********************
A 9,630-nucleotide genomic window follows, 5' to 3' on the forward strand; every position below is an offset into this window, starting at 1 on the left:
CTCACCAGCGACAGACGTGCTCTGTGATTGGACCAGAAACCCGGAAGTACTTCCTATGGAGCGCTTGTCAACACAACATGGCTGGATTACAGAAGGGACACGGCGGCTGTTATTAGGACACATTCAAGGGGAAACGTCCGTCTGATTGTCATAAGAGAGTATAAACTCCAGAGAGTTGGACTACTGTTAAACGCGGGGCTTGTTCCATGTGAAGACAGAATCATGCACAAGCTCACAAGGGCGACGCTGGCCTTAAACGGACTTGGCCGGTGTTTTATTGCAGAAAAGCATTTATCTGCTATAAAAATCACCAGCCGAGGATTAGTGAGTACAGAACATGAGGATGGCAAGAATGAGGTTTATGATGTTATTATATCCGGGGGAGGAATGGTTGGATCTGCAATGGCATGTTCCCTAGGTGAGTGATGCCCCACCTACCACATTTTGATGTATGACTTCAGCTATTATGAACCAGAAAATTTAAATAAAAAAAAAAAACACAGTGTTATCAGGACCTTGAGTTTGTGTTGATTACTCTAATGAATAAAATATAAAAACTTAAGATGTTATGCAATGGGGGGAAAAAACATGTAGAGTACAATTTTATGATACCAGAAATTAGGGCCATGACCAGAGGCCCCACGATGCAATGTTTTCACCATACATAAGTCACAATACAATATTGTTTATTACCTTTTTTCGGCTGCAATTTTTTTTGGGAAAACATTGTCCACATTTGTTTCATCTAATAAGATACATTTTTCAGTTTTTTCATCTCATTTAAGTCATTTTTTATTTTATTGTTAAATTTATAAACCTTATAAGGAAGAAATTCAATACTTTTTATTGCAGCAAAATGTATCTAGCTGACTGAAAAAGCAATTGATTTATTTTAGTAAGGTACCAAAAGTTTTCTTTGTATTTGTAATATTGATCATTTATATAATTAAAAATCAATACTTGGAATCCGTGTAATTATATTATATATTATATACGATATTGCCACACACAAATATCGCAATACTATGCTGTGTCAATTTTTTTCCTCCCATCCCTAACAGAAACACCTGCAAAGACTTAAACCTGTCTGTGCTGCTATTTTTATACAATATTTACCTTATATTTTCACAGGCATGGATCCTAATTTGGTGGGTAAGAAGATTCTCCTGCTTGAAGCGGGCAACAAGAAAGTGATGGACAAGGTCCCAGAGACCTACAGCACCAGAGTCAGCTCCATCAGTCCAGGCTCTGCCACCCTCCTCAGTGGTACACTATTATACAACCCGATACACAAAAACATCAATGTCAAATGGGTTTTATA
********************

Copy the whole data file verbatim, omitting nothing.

A 9,630-nucleotide genomic window follows, 5' to 3' on the forward strand; every position below is an offset into this window, starting at 1 on the left:
CTCACCAGCGACAGACGTGCTCTGTGATTGGACCAGAAACCCGGAAGTACTTCCTATGGAGCGCTTGTCAACACAACATGGCTGGATTACAGAAGGGACACGGCGGCTGTTATTAGGACACATTCAAGGGGAAACGTCCGTCTGATTGTCATAAGAGAGTATAAACTCCAGAGAGTTGGACTACTGTTAAACGCGGGGCTTGTTCCATGTGAAGACAGAATCATGCACAAGCTCACAAGGGCGACGCTGGCCTTAAACGGACTTGGCCGGTGTTTTATTGCAGAAAAGCATTTATCTGCTATAAAAATCACCAGCCGAGGATTAGTGAGTACAGAACATGAGGATGGCAAGAATGAGGTTTATGATGTTATTATATCCGGGGGAGGAATGGTTGGATCTGCAATGGCATGTTCCCTAGGTGAGTGATGCCCCACCTACCACATTTTGATGTATGACTTCAGCTATTATGAACCAGAAAATTTAAATAAAAAAAAAAAACACAGTGTTATCAGGACCTTGAGTTTGTGTTGATTACTCTAATGAATAAAATATAAAAACTTAAGATGTTATGCAATGGGGGGAAAAAACATGTAGAGTACAATTTTATGATACCAGAAATTAGGGCCATGACCAGAGGCCCCACGATGCAATGTTTTCACCATACATAAGTCACAATACAATATTGTTTATTACCTTTTTTCGGCTGCAATTTTTTTTGGGAAAACATTGTCCACATTTGTTTCATCTAATAAGATACATTTTTCAGTTTTTTCATCTCATTTAAGTCATTTTTTATTTTATTGTTAAATTTATAAACCTTATAAGGAAGAAATTCAATACTTTTTATTGCAGCAAAATGTATCTAGCTGACTGAAAAAGCAATTGATTTATTTTAGTAAGGTACCAAAAGTTTTCTTTGTATTTGTAATATTGATCATTTATATAATTAAAAATCAATACTTGGAATCCGTGTAATTATATTATATATTATATACGATATTGCCACACACAAATATCGCAATACTATGCTGTGTCAATTTTTTTCCTCCCATCCCTAACAGAAACACCTGCAAAGACTTAAACCTGTCTGTGCTGCTATTTTTATACAATATTTACCTTATATTTTCACAGGCATGGATCCTAATTTGGTGGGTAAGAAGATTCTCCTGCTTGAAGCGGGCAACAAGAAAGTGATGGACAAGGTCCCAGAGACCTACAGCACCAGAGTCAGCTCCATCAGTCCAGGCTCTGCCACCCTCCTCAGTGGTACACTATTATACAACCCGATACACAAAAACATCAATGTCAAATGGGTTTTATA